Category Archives: Global

What’s happening abroad—and how it affects U.S. colleges.


Boston-Area Professors Are Arrested in Protest of Trump’s Move Against DACA

Some two dozen professors from Harvard and other universities in the Boston area were arrested on Thursday after they blocked traffic in Cambridge, Mass., to protest the Trump administration’s decision to rescind an Obama-era program that has protected thousands of young people from deportation because of their immigration status, The Harvard Crimson reported. Many of them are college students.

The program, known as Deferred Action on Childhood Arrivals, allowed people who had been brought to th…


Iran Sentences Princeton Ph.D. Student to 10 Years in Prison

A doctoral candidate in history at Princeton University who was doing research in Iran has been sentenced to 10 years in prison on charges of spying for the United States, The New York Times reported on Sunday.

The student, Xiyue Wang, a 37-year-old U.S. citizen, disappeared months ago on a field trip to Iran. His arrest and conviction were only now officially made known by the Iranian judiciary.

A spokesman for Princeton said the university had already been aware of the arrest and had been work…


Trump Administration Considers Measure to Make Staying in U.S. Harder for Foreign Students

Senior officials at the U.S. Department of Homeland Security are reportedly considering a controversial plan to require more than one million international students to reapply annually to stay in the United States.

The proposal, first reported in The Washington Post, would require regulatory changes and so is far from a done deal. But coming on top of the Trump administration’s travel ban, it could prove to be a substantial blow to American colleges, which are already struggling to convince pros…


U. of Illinois Ex-Grad Student Is Arrested in Disappearance of Chinese Scholar

Updated (7/1/2017, 1:27 p.m.) with news that the suspect is a former graduate student in physics at the university.

A visiting scholar from China who has been missing from the University of Illinois at Urbana-Champaign for three weeks is believed to be dead, said law-enforcement authorities on Friday as they announced the arrest of a suspect in the scholar’s disappearance, according to The News-Gazette, a local newspaper.

The suspect, a 28-year-old former graduate student in physics at the unive…


Supreme Court Will Review Travel Ban, but Allows It to Take Partial Effect in Meantime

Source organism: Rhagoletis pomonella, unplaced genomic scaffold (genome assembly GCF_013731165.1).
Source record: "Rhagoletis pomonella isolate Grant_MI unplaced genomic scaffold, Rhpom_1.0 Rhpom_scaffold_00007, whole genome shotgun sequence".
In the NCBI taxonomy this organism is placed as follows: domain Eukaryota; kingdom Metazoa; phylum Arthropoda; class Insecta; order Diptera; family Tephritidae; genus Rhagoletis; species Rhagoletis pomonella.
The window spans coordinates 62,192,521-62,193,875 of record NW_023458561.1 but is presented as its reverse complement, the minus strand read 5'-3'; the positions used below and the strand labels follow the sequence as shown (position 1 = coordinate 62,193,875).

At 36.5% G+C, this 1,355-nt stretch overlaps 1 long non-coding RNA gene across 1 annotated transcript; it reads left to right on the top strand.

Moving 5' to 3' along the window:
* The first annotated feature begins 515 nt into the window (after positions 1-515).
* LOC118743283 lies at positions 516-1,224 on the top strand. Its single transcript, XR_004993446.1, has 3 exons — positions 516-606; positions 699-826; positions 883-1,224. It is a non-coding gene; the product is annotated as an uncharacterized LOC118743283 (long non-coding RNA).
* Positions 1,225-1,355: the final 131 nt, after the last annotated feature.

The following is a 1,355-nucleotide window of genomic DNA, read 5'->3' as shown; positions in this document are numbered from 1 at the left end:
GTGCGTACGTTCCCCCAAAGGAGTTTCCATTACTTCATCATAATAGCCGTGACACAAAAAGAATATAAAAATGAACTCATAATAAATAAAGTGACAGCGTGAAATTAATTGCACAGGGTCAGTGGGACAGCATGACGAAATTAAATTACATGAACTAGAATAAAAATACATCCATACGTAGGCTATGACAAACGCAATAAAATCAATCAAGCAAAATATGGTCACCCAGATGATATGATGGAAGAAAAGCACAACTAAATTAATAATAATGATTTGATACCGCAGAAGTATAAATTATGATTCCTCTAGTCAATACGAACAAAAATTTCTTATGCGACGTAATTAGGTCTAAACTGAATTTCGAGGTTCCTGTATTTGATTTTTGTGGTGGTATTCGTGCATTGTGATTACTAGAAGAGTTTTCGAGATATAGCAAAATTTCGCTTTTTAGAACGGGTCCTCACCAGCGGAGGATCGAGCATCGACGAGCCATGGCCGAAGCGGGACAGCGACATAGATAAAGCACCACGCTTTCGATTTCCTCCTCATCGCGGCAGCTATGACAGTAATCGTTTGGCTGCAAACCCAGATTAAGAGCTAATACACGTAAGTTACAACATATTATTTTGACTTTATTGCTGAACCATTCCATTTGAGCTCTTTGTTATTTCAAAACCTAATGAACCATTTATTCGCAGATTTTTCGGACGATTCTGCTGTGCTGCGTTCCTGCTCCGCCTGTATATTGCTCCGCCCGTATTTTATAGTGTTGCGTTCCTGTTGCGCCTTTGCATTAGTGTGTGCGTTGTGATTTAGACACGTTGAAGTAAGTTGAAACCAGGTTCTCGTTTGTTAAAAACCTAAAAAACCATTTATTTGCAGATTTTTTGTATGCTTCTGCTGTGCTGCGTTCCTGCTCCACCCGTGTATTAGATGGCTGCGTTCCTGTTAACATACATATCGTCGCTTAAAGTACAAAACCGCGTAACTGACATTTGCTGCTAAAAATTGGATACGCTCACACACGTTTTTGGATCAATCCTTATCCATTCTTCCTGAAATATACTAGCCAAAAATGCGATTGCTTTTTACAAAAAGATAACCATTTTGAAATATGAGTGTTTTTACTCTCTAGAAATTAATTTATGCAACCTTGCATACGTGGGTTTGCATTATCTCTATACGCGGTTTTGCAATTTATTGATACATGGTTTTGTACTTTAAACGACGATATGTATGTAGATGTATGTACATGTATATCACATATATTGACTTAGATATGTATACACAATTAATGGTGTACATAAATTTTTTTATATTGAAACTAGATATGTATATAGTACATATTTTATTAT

The U.S. Supreme Court agreed on Monday to hear President Trump’s appeal of two cases in which lower courts overruled his travel ban, but the justices allowed parts of the ban to take effect until they issue a ruling. With arguments scheduled for the autumn, a ruling on the appeal could be a year away.

For more, see this in-depth article from The Chronicle.

In an unsigned order accompanying its decision to hear the appeal, the Supreme Court essentially said that the federal government can enforc…


UVa Student Dies After Release From North Korea, Where He Was Imprisoned

Otto Warmbier, the University of Virginia student who had been held captive in North Korea for roughly a year and a half, died on Monday afternoon, just days after returning to the United States, reports The Washington Post.

Mr. Warmbier was returned to America from North Korea, where he had been arrested for “hostile acts against the state” and sentenced to 15 years of hard labor. He had been traveling through North Korea to Hong Kong when detained.

In a statement reprinted by the Post, his par…


U. of Virginia Student Is Released by North Korea After Being Detained 17 Months

A University of Virginia student, Otto F. Warmbier, has been medically evacuated from North Korea in a coma, The Washington Post reports.

Mr. Warmbier, now 22, was arrested and detained in North Korea 17 months ago for “hostile acts against the state,” and was sentenced to 15 years in prison with hard labor. He had been passing through Pyongyang, North Korea, on New Year’s Eve en route to Hong Kong for a study-abroad trip. While in a North Korean hotel, he had attempted to remove a propaganda si…


Ted Cruz Called a Harvard Chair’s Views on the Paris Withdrawal ‘Sad.’ She Fired Back.

U.S. Sen. Ted Cruz, Republican of Texas, dashed off a fiery response to a tweet on Thursday by the chair of Harvard University’s American-studies program, Joyce Chaplin, who wrote that the United States — created by the international community through the Peace of Paris, in 1783 — was betraying the very same community by backing out of the Paris climate agreement.


Appeals Court Refuses to Reinstate Trump’s Travel Ban

President Trump’s travel ban took another hit on Thursday as a federal appeals court in Richmond, Va., refused to reinstate the revised ban, which had sought to limit travel from a group of predominantly Muslim countries.

In its 10-to-3 decision, the full U.S. Court of Appeals for the Fourth Circuit said Mr. Trump’s executive order establishing the travel ban, now in its second form, discriminated on the basis of religion. This version of the ban was first rejected in March, when a District Cour…


Accreditor Proposes Ban on Paying Recruiters of International Students

A regional accreditor is considering a policy change that would bar colleges in its region from paying commissions to agents to recruit international students.

The accreditor, the Middle States Commission on Higher Education, would block colleges in five mid-Atlantic states, as well as the District of Columbia, Puerto Rico, and the U.S. Virgin Islands, from giving “incentive payment” to recruiters “based on [their] success in securing student enrollment or financial aid.” According to a draft of…